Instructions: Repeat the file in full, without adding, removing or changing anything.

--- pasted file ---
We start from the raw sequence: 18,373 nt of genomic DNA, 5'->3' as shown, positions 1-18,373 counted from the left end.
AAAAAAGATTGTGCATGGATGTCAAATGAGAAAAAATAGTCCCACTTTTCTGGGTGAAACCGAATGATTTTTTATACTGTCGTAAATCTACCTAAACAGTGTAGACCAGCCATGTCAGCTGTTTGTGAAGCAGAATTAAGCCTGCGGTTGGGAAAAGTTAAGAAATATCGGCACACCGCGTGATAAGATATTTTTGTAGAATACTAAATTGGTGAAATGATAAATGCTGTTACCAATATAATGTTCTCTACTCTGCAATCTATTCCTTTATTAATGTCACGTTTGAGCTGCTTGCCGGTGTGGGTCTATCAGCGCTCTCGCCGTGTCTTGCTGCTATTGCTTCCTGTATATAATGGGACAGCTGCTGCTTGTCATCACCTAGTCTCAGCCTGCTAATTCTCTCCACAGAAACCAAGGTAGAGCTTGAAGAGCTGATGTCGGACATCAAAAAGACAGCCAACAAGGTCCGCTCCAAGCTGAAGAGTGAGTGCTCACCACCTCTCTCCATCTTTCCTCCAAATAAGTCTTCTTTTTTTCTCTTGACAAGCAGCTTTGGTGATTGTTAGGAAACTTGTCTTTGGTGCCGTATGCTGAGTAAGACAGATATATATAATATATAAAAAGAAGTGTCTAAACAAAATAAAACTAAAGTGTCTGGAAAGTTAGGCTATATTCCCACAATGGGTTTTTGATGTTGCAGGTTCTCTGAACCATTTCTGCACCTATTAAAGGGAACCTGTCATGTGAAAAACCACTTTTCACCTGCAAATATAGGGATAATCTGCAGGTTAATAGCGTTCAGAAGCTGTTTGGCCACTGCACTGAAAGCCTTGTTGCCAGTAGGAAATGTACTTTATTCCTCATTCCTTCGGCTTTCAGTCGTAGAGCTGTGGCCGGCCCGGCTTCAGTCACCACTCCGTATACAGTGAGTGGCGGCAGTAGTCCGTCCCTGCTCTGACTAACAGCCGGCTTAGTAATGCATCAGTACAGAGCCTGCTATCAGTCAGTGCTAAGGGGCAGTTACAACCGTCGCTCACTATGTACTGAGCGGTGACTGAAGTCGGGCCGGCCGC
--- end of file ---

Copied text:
We start from the raw sequence: 18,373 nt of genomic DNA, 5'->3' as shown, positions 1-18,373 counted from the left end.
AAAAAAGATTGTGCATGGATGTCAAATGAGAAAAAATAGTCCCACTTTTCTGGGTGAAACCGAATGATTTTTTATACTGTCGTAAATCTACCTAAACAGTGTAGACCAGCCATGTCAGCTGTTTGTGAAGCAGAATTAAGCCTGCGGTTGGGAAAAGTTAAGAAATATCGGCACACCGCGTGATAAGATATTTTTGTAGAATACTAAATTGGTGAAATGATAAATGCTGTTACCAATATAATGTTCTCTACTCTGCAATCTATTCCTTTATTAATGTCACGTTTGAGCTGCTTGCCGGTGTGGGTCTATCAGCGCTCTCGCCGTGTCTTGCTGCTATTGCTTCCTGTATATAATGGGACAGCTGCTGCTTGTCATCACCTAGTCTCAGCCTGCTAATTCTCTCCACAGAAACCAAGGTAGAGCTTGAAGAGCTGATGTCGGACATCAAAAAGACAGCCAACAAGGTCCGCTCCAAGCTGAAGAGTGAGTGCTCACCACCTCTCTCCATCTTTCCTCCAAATAAGTCTTCTTTTTTTCTCTTGACAAGCAGCTTTGGTGATTGTTAGGAAACTTGTCTTTGGTGCCGTATGCTGAGTAAGACAGATATATATAATATATAAAAAGAAGTGTCTAAACAAAATAAAACTAAAGTGTCTGGAAAGTTAGGCTATATTCCCACAATGGGTTTTTGATGTTGCAGGTTCTCTGAACCATTTCTGCACCTATTAAAGGGAACCTGTCATGTGAAAAACCACTTTTCACCTGCAAATATAGGGATAATCTGCAGGTTAATAGCGTTCAGAAGCTGTTTGGCCACTGCACTGAAAGCCTTGTTGCCAGTAGGAAATGTACTTTATTCCTCATTCCTTCGGCTTTCAGTCGTAGAGCTGTGGCCGGCCCGGCTTCAGTCACCACTCCGTATACAGTGAGTGGCGGCAGTAGTCCGTCCCTGCTCTGACTAACAGCCGGCTTAGTAATGCATCAGTACAGAGCCTGCTATCAGTCAGTGCTAAGGGGCAGTTACAACCGTCGCTCACTATGTACTGAGCGGTGACTGAAGTCGGGCCGGCCGC